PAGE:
John and Gerry's    Orchids of Britain and Europe
Home Back to Ophrys species Links

Ophrys attaviria

O. attaviria was first described from Rhodes in 1990 by Ruckbrodt and Wenker. Its name refers to the area in which it was first formally recognized, Mount Attaviros in the north west of the island.
This is a rare member of the O. attaviria group whose known distribution is based on Rhodes and adjacent areas of Anatolia. Its full range isn't however known with certainty but it is considered possible, if not likely to include some other of the Aegean islands, perhaps as far east as Cyprus.

This is a very difficult orchid to identify with certainty and having studied many pictures and accounts from other sources, it gets no easier. Many of these sites however, don't always claim their pictures to be completely authorititive and we make the same disclaimer for the accompanying illustrations .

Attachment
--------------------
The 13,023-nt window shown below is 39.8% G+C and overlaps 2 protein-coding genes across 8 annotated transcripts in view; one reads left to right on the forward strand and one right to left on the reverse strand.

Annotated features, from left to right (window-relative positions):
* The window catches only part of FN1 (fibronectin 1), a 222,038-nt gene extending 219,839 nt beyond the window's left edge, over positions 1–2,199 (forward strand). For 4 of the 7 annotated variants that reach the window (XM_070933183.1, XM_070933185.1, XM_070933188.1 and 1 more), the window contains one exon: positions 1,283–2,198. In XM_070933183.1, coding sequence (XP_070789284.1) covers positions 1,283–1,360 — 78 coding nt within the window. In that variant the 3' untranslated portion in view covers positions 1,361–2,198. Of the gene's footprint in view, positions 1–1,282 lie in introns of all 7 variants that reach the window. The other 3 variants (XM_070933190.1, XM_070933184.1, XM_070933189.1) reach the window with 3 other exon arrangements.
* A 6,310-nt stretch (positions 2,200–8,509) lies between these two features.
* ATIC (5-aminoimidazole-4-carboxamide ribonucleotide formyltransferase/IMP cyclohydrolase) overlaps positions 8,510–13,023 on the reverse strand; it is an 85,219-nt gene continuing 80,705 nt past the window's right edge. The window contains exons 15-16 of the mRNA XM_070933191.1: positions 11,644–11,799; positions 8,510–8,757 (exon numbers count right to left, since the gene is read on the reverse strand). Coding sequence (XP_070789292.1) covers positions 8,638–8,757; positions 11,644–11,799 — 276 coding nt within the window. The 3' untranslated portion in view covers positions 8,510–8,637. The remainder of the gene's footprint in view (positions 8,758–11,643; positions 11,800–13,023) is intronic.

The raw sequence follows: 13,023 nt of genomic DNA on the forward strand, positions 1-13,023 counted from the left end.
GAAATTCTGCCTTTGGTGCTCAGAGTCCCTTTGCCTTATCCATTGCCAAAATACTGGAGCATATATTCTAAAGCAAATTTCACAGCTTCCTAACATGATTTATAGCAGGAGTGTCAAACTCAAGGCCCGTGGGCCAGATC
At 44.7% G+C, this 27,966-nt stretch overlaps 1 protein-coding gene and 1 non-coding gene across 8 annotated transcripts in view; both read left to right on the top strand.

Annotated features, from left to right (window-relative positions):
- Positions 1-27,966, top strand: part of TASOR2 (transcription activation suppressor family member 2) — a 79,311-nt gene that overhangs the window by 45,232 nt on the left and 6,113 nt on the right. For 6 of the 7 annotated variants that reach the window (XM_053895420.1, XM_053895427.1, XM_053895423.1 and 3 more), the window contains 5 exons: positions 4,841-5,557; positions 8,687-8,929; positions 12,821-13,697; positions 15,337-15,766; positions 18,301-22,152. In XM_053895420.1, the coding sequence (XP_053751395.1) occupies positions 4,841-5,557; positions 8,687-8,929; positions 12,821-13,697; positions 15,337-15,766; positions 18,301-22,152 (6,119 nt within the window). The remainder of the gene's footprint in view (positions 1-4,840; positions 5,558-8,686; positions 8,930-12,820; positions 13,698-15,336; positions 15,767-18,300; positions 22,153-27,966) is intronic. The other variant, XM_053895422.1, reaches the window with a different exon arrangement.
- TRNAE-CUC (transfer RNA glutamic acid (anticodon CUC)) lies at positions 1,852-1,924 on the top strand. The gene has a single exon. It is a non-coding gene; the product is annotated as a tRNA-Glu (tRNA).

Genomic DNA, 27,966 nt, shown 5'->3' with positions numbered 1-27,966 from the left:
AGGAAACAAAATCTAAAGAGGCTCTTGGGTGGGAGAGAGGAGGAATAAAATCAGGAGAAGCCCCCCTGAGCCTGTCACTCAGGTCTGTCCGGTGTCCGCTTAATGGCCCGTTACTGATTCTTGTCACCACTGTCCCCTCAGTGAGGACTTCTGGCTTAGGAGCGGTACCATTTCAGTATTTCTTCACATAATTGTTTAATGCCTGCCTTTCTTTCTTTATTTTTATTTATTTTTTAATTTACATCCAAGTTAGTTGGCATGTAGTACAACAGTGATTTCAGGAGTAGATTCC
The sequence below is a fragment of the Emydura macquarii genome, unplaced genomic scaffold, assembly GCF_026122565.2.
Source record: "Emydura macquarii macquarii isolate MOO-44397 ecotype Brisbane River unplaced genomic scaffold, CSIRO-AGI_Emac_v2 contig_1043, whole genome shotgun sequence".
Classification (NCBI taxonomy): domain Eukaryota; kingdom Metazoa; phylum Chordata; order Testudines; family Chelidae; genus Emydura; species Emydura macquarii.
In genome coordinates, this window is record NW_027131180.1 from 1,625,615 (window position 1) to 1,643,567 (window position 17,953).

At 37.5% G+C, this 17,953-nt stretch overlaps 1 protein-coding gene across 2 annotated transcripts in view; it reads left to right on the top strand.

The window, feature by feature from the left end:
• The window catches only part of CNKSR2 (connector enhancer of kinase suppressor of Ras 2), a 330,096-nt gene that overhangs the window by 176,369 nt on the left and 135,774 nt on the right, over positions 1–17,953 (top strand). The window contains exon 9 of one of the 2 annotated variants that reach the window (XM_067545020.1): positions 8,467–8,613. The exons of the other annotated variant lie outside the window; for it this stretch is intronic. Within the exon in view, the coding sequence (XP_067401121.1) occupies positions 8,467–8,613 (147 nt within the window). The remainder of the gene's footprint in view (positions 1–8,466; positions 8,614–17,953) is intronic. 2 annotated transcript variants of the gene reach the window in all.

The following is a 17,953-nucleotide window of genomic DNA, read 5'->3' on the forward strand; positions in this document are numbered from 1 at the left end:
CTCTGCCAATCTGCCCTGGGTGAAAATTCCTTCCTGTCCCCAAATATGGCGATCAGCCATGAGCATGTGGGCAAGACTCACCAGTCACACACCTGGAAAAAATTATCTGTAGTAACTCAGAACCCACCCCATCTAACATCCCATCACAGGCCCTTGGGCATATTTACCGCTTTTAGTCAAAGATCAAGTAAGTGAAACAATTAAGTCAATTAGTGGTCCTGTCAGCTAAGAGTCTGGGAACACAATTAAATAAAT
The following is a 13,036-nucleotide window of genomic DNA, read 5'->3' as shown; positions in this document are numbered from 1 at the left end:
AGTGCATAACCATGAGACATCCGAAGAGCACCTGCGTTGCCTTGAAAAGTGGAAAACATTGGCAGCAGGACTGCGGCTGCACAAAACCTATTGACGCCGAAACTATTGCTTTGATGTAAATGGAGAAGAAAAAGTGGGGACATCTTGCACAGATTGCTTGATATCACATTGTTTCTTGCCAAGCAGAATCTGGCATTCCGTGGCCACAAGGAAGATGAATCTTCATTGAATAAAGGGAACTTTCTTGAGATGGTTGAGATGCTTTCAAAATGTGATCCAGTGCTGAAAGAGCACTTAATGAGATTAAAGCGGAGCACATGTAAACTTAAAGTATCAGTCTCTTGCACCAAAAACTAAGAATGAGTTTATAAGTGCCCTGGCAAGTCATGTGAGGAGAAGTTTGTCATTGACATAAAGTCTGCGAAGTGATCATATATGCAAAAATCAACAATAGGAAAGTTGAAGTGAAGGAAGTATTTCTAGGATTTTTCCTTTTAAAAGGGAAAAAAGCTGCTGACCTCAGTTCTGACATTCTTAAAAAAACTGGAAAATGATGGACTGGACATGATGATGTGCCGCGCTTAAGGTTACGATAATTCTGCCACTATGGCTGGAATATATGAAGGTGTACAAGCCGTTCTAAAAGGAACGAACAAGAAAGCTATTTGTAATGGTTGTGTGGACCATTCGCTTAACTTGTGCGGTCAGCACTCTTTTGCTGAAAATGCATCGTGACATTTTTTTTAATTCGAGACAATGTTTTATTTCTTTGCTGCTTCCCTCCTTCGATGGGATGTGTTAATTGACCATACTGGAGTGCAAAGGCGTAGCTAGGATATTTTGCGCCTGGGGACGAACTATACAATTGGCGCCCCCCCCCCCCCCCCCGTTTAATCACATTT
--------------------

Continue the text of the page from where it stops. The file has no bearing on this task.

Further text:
There are four features which seem generally consistent and can be helpful with its identification:- 1. It is  large flowered, perhaps one of the largest of the Pseudophrys. 2. It has a narrow, yellow/red lip margin although this is often difficult to discern due to the recurved lip margin. 3. The silver/grey omegas  at the tip of the speculum are well demarcated and bold. 4. The sinuses are broad, although this is not always obvious with a strongly recurved median lobe.

On Rhodes this species is very local and found growing on suitable alkaline soils in both full sun or open pinewoods. O. attaviria is a late flowerer that can appear up to a month later than the similar but smaller O. eptapigiensis. The illustrations are all from Rhodes and date from the the third week of April.

The following photos depict flowers that are untypical and probably of hybrid origin.